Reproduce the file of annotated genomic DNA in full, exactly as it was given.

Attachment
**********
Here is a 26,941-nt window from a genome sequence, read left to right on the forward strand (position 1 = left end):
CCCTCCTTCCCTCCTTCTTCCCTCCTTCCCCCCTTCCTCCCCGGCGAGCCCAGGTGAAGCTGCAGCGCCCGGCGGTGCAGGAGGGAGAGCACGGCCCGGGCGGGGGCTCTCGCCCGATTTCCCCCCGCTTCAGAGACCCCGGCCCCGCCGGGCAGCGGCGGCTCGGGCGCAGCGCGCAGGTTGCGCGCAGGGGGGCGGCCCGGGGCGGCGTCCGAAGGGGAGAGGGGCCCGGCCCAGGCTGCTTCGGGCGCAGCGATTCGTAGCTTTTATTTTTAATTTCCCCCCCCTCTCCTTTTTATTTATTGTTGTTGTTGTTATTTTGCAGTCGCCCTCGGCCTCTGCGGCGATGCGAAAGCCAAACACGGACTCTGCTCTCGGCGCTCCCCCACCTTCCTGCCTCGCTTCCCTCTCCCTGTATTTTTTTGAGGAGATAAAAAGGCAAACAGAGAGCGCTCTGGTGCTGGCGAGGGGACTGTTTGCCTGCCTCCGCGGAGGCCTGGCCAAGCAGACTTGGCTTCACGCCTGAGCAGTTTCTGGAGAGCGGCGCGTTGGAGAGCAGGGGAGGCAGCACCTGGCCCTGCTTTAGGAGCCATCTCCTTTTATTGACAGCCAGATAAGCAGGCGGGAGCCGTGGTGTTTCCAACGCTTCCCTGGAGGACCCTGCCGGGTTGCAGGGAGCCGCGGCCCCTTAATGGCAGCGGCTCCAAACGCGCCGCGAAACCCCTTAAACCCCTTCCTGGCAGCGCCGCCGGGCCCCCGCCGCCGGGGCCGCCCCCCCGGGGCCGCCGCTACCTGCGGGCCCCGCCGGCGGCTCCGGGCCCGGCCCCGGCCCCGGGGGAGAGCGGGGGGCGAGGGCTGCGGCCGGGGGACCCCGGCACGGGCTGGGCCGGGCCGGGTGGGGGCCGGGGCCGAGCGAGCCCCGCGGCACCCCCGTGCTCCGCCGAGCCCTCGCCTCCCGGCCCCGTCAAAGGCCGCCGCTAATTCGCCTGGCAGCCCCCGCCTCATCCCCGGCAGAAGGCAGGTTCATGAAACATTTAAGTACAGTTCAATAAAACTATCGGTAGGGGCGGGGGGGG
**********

Here is a 26,941-nt window from a genome sequence, read left to right on the forward strand (position 1 = left end):
CCCTCCTTCCCTCCTTCTTCCCTCCTTCCCCCCTTCCTCCCCGGCGAGCCCAGGTGAAGCTGCAGCGCCCGGCGGTGCAGGAGGGAGAGCACGGCCCGGGCGGGGGCTCTCGCCCGATTTCCCCCCGCTTCAGAGACCCCGGCCCCGCCGGGCAGCGGCGGCTCGGGCGCAGCGCGCAGGTTGCGCGCAGGGGGGCGGCCCGGGGCGGCGTCCGAAGGGGAGAGGGGCCCGGCCCAGGCTGCTTCGGGCGCAGCGATTCGTAGCTTTTATTTTTAATTTCCCCCCCCTCTCCTTTTTATTTATTGTTGTTGTTGTTATTTTGCAGTCGCCCTCGGCCTCTGCGGCGATGCGAAAGCCAAACACGGACTCTGCTCTCGGCGCTCCCCCACCTTCCTGCCTCGCTTCCCTCTCCCTGTATTTTTTTGAGGAGATAAAAAGGCAAACAGAGAGCGCTCTGGTGCTGGCGAGGGGACTGTTTGCCTGCCTCCGCGGAGGCCTGGCCAAGCAGACTTGGCTTCACGCCTGAGCAGTTTCTGGAGAGCGGCGCGTTGGAGAGCAGGGGAGGCAGCACCTGGCCCTGCTTTAGGAGCCATCTCCTTTTATTGACAGCCAGATAAGCAGGCGGGAGCCGTGGTGTTTCCAACGCTTCCCTGGAGGACCCTGCCGGGTTGCAGGGAGCCGCGGCCCCTTAATGGCAGCGGCTCCAAACGCGCCGCGAAACCCCTTAAACCCCTTCCTGGCAGCGCCGCCGGGCCCCCGCCGCCGGGGCCGCCCCCCCGGGGCCGCCGCTACCTGCGGGCCCCGCCGGCGGCTCCGGGCCCGGCCCCGGCCCCGGGGGAGAGCGGGGGGCGAGGGCTGCGGCCGGGGGACCCCGGCACGGGCTGGGCCGGGCCGGGTGGGGGCCGGGGCCGAGCGAGCCCCGCGGCACCCCCGTGCTCCGCCGAGCCCTCGCCTCCCGGCCCCGTCAAAGGCCGCCGCTAATTCGCCTGGCAGCCCCCGCCTCATCCCCGGCAGAAGGCAGGTTCATGAAACATTTAAGTACAGTTCAATAAAACTATCGGTAGGGGCGGGGGGGG